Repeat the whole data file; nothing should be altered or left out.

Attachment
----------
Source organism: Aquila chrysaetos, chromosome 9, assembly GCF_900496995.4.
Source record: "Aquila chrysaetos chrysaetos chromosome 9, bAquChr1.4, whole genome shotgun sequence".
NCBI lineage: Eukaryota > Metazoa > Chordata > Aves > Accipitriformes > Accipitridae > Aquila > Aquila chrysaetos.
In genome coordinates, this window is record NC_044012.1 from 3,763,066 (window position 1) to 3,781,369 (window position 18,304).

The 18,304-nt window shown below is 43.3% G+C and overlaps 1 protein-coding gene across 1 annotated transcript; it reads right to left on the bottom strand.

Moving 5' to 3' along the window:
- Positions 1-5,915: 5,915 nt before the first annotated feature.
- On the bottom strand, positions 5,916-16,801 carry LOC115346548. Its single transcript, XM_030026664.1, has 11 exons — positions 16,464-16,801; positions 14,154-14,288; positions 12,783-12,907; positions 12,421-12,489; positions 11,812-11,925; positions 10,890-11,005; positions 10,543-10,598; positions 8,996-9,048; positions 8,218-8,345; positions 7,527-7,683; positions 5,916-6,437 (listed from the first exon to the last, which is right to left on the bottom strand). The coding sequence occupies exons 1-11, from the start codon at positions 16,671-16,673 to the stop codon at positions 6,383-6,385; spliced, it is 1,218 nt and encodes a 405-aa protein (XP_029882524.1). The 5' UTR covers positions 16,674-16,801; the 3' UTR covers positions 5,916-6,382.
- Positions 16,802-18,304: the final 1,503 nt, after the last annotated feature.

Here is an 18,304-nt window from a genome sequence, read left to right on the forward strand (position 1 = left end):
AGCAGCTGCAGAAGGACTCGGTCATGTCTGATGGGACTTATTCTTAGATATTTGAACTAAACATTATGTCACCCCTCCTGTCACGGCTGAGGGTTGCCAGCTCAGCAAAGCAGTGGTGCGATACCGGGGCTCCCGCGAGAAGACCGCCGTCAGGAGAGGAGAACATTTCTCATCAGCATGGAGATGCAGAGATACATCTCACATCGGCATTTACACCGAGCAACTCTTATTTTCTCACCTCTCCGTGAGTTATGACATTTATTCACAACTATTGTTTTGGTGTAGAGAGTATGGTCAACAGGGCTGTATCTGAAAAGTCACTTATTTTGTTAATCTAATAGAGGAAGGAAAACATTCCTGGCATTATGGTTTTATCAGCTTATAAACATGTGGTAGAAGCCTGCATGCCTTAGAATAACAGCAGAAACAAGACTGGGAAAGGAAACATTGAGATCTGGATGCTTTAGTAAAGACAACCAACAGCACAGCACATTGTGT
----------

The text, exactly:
Source organism: Aquila chrysaetos, chromosome 9, assembly GCF_900496995.4.
Source record: "Aquila chrysaetos chrysaetos chromosome 9, bAquChr1.4, whole genome shotgun sequence".
NCBI lineage: Eukaryota > Metazoa > Chordata > Aves > Accipitriformes > Accipitridae > Aquila > Aquila chrysaetos.
In genome coordinates, this window is record NC_044012.1 from 3,763,066 (window position 1) to 3,781,369 (window position 18,304).

The 18,304-nt window shown below is 43.3% G+C and overlaps 1 protein-coding gene across 1 annotated transcript; it reads right to left on the bottom strand.

Moving 5' to 3' along the window:
- Positions 1-5,915: 5,915 nt before the first annotated feature.
- On the bottom strand, positions 5,916-16,801 carry LOC115346548. Its single transcript, XM_030026664.1, has 11 exons — positions 16,464-16,801; positions 14,154-14,288; positions 12,783-12,907; positions 12,421-12,489; positions 11,812-11,925; positions 10,890-11,005; positions 10,543-10,598; positions 8,996-9,048; positions 8,218-8,345; positions 7,527-7,683; positions 5,916-6,437 (listed from the first exon to the last, which is right to left on the bottom strand). The coding sequence occupies exons 1-11, from the start codon at positions 16,671-16,673 to the stop codon at positions 6,383-6,385; spliced, it is 1,218 nt and encodes a 405-aa protein (XP_029882524.1). The 5' UTR covers positions 16,674-16,801; the 3' UTR covers positions 5,916-6,382.
- Positions 16,802-18,304: the final 1,503 nt, after the last annotated feature.

Here is an 18,304-nt window from a genome sequence, read left to right on the forward strand (position 1 = left end):
AGCAGCTGCAGAAGGACTCGGTCATGTCTGATGGGACTTATTCTTAGATATTTGAACTAAACATTATGTCACCCCTCCTGTCACGGCTGAGGGTTGCCAGCTCAGCAAAGCAGTGGTGCGATACCGGGGCTCCCGCGAGAAGACCGCCGTCAGGAGAGGAGAACATTTCTCATCAGCATGGAGATGCAGAGATACATCTCACATCGGCATTTACACCGAGCAACTCTTATTTTCTCACCTCTCCGTGAGTTATGACATTTATTCACAACTATTGTTTTGGTGTAGAGAGTATGGTCAACAGGGCTGTATCTGAAAAGTCACTTATTTTGTTAATCTAATAGAGGAAGGAAAACATTCCTGGCATTATGGTTTTATCAGCTTATAAACATGTGGTAGAAGCCTGCATGCCTTAGAATAACAGCAGAAACAAGACTGGGAAAGGAAACATTGAGATCTGGATGCTTTAGTAAAGACAACCAACAGCACAGCACATTGTGT